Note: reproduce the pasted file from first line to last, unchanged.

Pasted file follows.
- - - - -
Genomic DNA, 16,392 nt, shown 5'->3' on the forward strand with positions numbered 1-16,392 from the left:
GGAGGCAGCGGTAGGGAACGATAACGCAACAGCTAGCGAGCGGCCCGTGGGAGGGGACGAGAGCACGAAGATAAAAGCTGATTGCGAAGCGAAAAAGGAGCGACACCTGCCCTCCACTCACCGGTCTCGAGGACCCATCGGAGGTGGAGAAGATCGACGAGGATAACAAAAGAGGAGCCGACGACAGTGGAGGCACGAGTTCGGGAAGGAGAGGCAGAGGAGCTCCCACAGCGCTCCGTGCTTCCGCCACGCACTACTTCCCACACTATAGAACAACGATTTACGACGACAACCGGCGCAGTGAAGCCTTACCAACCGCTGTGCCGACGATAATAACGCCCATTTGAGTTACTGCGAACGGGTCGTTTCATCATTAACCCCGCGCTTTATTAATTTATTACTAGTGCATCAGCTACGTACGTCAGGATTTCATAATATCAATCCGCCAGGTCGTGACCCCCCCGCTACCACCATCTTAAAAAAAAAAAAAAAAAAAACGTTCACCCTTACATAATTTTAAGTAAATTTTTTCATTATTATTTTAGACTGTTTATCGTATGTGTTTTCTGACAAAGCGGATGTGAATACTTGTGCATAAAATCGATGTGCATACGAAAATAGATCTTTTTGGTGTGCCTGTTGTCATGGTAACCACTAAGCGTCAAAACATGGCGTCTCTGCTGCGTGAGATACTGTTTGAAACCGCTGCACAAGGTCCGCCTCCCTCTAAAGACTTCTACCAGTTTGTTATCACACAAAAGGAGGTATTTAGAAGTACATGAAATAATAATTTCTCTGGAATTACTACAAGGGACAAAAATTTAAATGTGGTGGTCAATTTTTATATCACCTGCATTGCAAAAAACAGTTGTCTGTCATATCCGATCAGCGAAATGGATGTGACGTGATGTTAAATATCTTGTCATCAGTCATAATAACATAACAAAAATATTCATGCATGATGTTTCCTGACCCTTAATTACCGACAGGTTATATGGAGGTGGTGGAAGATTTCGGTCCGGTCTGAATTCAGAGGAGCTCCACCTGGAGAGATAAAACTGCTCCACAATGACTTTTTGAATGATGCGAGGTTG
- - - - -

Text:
Genomic DNA, 16,392 nt, shown 5'->3' on the forward strand with positions numbered 1-16,392 from the left:
GGAGGCAGCGGTAGGGAACGATAACGCAACAGCTAGCGAGCGGCCCGTGGGAGGGGACGAGAGCACGAAGATAAAAGCTGATTGCGAAGCGAAAAAGGAGCGACACCTGCCCTCCACTCACCGGTCTCGAGGACCCATCGGAGGTGGAGAAGATCGACGAGGATAACAAAAGAGGAGCCGACGACAGTGGAGGCACGAGTTCGGGAAGGAGAGGCAGAGGAGCTCCCACAGCGCTCCGTGCTTCCGCCACGCACTACTTCCCACACTATAGAACAACGATTTACGACGACAACCGGCGCAGTGAAGCCTTACCAACCGCTGTGCCGACGATAATAACGCCCATTTGAGTTACTGCGAACGGGTCGTTTCATCATTAACCCCGCGCTTTATTAATTTATTACTAGTGCATCAGCTACGTACGTCAGGATTTCATAATATCAATCCGCCAGGTCGTGACCCCCCCGCTACCACCATCTTAAAAAAAAAAAAAAAAAAAACGTTCACCCTTACATAATTTTAAGTAAATTTTTTCATTATTATTTTAGACTGTTTATCGTATGTGTTTTCTGACAAAGCGGATGTGAATACTTGTGCATAAAATCGATGTGCATACGAAAATAGATCTTTTTGGTGTGCCTGTTGTCATGGTAACCACTAAGCGTCAAAACATGGCGTCTCTGCTGCGTGAGATACTGTTTGAAACCGCTGCACAAGGTCCGCCTCCCTCTAAAGACTTCTACCAGTTTGTTATCACACAAAAGGAGGTATTTAGAAGTACATGAAATAATAATTTCTCTGGAATTACTACAAGGGACAAAAATTTAAATGTGGTGGTCAATTTTTATATCACCTGCATTGCAAAAAACAGTTGTCTGTCATATCCGATCAGCGAAATGGATGTGACGTGATGTTAAATATCTTGTCATCAGTCATAATAACATAACAAAAATATTCATGCATGATGTTTCCTGACCCTTAATTACCGACAGGTTATATGGAGGTGGTGGAAGATTTCGGTCCGGTCTGAATTCAGAGGAGCTCCACCTGGAGAGATAAAACTGCTCCACAATGACTTTTTGAATGATGCGAGGTTG